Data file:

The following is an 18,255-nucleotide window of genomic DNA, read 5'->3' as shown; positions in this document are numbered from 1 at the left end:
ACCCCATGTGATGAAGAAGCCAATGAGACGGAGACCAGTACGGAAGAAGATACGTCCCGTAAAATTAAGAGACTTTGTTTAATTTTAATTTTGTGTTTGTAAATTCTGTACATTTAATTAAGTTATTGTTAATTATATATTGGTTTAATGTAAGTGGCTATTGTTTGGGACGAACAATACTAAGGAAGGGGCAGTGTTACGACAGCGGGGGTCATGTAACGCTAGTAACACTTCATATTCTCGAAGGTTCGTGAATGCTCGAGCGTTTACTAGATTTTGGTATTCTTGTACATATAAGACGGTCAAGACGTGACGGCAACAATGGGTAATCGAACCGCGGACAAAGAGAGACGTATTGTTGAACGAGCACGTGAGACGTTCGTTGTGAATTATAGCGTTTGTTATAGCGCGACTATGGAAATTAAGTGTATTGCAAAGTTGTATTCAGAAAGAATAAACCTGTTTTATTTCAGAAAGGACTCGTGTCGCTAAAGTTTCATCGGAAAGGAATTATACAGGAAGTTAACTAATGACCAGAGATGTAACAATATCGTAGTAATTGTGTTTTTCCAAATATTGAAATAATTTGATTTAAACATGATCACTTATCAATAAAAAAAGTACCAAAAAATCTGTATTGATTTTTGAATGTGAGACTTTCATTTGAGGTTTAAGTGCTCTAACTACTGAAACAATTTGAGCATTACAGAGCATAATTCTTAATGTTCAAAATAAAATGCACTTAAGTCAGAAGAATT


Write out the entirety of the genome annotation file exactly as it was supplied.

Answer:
The following is an 18,255-nucleotide window of genomic DNA, read 5'->3' as shown; positions in this document are numbered from 1 at the left end:
ACCCCATGTGATGAAGAAGCCAATGAGACGGAGACCAGTACGGAAGAAGATACGTCCCGTAAAATTAAGAGACTTTGTTTAATTTTAATTTTGTGTTTGTAAATTCTGTACATTTAATTAAGTTATTGTTAATTATATATTGGTTTAATGTAAGTGGCTATTGTTTGGGACGAACAATACTAAGGAAGGGGCAGTGTTACGACAGCGGGGGTCATGTAACGCTAGTAACACTTCATATTCTCGAAGGTTCGTGAATGCTCGAGCGTTTACTAGATTTTGGTATTCTTGTACATATAAGACGGTCAAGACGTGACGGCAACAATGGGTAATCGAACCGCGGACAAAGAGAGACGTATTGTTGAACGAGCACGTGAGACGTTCGTTGTGAATTATAGCGTTTGTTATAGCGCGACTATGGAAATTAAGTGTATTGCAAAGTTGTATTCAGAAAGAATAAACCTGTTTTATTTCAGAAAGGACTCGTGTCGCTAAAGTTTCATCGGAAAGGAATTATACAGGAAGTTAACTAATGACCAGAGATGTAACAATATCGTAGTAATTGTGTTTTTCCAAATATTGAAATAATTTGATTTAAACATGATCACTTATCAATAAAAAAAGTACCAAAAAATCTGTATTGATTTTTGAATGTGAGACTTTCATTTGAGGTTTAAGTGCTCTAACTACTGAAACAATTTGAGCATTACAGAGCATAATTCTTAATGTTCAAAATAAAATGCACTTAAGTCAGAAGAATT